TIMELINE: Gabon and Omar Bongo

Mon Jun 8, 2009 12:26pm EDT

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(Reuters) - Africa's longest serving president, Gabon's Omar Bongo, has died after 41 years in power, the country's prime minister said.

Here is a short chronology of events in Gabon since it achieved independence from France in August 1960.

Feb 1961 - Leon M'ba, leader of Bloc Democratique Gabonais (BDG), is elected president.

Feb 1964 - M'ba is kidnapped and deposed in an attempted military coup. Jean-Hilaire Aubame assumes control with the help of a Revolutionary Committee. Two days later, French paratroopers land in Gabon and crush the military coup.

April 1964 - In a rescheduled election, the BDG captures 31 of the 47 seats in the National Assembly.

Almost three years later, new elections give the BDG all 47 seats. M'ba is re-elected president and Albert Bernard Bongo vice-president.

Nov 1967 - Bongo becomes president and leader of the BDG on the death of M'ba.

March 1968 - Bongo decrees Gabon to be a one-party state and changes the BDG to the Parti Democratique Gabonais (PDG), or Gabon Democratic Party.

Oct 1973 - Bongo converts to Islam and assumes the first name of Omar.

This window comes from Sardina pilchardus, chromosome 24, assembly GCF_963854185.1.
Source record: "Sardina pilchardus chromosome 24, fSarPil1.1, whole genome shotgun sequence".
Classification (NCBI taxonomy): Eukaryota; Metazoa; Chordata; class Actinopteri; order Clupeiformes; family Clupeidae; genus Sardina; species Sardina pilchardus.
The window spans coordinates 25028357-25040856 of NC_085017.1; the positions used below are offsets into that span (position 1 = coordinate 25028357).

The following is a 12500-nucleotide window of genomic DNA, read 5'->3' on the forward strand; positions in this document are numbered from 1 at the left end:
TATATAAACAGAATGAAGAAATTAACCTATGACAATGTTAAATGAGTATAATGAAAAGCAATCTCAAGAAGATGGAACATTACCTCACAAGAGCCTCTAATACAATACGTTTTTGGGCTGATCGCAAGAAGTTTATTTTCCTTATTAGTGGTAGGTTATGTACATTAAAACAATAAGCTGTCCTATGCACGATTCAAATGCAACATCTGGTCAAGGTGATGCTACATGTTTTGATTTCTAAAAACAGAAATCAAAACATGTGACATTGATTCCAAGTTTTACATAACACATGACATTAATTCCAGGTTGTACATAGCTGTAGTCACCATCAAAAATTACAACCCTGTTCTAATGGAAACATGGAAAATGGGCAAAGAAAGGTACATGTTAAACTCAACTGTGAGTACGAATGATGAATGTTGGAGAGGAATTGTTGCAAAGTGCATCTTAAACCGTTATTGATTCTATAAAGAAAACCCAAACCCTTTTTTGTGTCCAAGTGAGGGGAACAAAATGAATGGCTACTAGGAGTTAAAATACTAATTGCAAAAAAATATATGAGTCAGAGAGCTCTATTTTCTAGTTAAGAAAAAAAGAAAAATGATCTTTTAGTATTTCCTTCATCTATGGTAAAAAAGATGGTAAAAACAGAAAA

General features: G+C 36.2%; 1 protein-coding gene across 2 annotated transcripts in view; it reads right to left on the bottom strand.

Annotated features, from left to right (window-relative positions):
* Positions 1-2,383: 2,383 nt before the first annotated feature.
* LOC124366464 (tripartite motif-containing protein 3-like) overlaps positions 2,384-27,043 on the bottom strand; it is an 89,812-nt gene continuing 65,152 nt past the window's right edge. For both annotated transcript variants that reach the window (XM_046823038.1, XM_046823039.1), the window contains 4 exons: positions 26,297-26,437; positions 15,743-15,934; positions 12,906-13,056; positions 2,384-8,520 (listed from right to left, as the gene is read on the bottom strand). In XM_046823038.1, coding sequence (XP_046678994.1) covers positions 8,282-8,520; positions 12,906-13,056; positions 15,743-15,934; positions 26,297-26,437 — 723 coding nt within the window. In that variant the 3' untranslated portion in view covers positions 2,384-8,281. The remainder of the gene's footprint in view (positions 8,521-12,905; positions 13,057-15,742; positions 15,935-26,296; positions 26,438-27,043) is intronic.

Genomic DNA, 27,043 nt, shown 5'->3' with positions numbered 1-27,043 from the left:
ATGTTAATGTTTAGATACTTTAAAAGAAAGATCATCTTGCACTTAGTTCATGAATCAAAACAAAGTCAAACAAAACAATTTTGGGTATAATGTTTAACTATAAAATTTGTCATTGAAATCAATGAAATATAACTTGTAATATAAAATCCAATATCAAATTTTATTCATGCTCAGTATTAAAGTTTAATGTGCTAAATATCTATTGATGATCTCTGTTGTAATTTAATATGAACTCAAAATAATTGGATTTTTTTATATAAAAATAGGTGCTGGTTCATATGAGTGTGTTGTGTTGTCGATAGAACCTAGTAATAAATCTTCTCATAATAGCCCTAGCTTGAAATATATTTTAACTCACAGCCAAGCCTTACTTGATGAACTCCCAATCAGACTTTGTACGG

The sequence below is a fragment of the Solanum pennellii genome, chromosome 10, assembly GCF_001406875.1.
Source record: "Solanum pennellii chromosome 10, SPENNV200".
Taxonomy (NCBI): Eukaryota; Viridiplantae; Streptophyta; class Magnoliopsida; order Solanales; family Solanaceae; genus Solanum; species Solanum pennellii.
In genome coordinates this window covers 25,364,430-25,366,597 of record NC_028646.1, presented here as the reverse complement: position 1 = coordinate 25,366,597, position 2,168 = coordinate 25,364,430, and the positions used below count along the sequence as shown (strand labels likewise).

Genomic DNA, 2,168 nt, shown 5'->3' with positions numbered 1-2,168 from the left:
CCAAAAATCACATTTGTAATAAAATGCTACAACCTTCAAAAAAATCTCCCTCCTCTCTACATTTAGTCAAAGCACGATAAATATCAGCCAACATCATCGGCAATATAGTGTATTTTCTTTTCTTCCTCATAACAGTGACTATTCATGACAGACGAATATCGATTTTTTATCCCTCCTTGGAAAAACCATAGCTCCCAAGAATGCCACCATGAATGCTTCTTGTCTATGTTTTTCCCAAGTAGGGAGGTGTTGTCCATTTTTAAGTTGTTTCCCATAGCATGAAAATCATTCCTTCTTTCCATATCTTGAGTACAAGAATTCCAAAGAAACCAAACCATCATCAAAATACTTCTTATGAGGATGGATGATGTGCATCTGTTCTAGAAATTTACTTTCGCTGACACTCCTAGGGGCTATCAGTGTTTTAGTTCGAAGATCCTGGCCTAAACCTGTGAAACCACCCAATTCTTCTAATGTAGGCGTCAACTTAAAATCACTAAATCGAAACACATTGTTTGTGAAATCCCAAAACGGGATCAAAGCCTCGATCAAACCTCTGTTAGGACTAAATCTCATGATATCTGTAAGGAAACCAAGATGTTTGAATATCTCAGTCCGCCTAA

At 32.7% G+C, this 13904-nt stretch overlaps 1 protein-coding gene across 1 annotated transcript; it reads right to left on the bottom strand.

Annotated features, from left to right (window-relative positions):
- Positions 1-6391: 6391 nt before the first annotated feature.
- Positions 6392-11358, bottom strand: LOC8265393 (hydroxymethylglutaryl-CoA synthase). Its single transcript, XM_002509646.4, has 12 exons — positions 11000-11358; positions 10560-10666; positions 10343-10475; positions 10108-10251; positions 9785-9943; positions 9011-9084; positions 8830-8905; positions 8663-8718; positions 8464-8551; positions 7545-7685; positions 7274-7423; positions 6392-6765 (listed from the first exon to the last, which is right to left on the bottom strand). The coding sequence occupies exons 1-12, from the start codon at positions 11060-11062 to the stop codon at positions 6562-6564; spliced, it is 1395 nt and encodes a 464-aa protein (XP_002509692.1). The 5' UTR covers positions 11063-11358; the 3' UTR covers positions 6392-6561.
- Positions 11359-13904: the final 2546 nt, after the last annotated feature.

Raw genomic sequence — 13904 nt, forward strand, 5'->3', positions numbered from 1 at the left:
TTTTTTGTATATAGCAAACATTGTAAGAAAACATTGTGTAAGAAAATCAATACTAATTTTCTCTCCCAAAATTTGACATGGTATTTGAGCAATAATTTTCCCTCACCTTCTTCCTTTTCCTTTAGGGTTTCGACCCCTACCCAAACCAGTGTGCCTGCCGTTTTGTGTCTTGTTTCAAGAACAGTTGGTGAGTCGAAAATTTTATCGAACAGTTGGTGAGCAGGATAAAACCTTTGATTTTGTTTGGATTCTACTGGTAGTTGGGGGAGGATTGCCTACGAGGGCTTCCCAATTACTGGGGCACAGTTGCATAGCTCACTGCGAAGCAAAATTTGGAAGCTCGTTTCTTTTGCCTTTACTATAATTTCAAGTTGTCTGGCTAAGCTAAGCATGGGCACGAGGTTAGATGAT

May 1990 - Gabon officially embarks on the road to multi-party democracy, after Bongo gives in to opposition demands and ends 22 years of monopoly by his PDG.

-- French troops evacuate foreigners after serious anti-government violence following the death of Gabonese Progress Party (PGP) Secretary General, Joseph Rendjambe. The government denied demonstrators' allegations it was involved.

Dec 1993 - Bongo wins presidential election, the first held under the new multi-party constitution. Opposition denounces the vote as fraudulent. Bongo is re-elected in 1998.

July 2003 - Bongo secures a change in the law allowing him to seek re-election as many times as he wants.

Nov 2005 - Bongo wins another seven-year term as president in the November 27 election, winning 79.2 percent of the vote, comfortably ahead of his four challengers.

Dec 2006 - The PDG maintains its parliamentary majority, winning 93 seats in the 120-member National Assembly.

May 5, 2009 - French magistrate launches probe into whether Bongo and two other African heads of state used embezzled funds to buy luxury homes and cars.

May 7 - Bongo suspends his functions as head of state to mourn his wife.

May 21 - Bongo said to be seriously ill in Spanish clinic.

June 8 - Bongo's death is announced.


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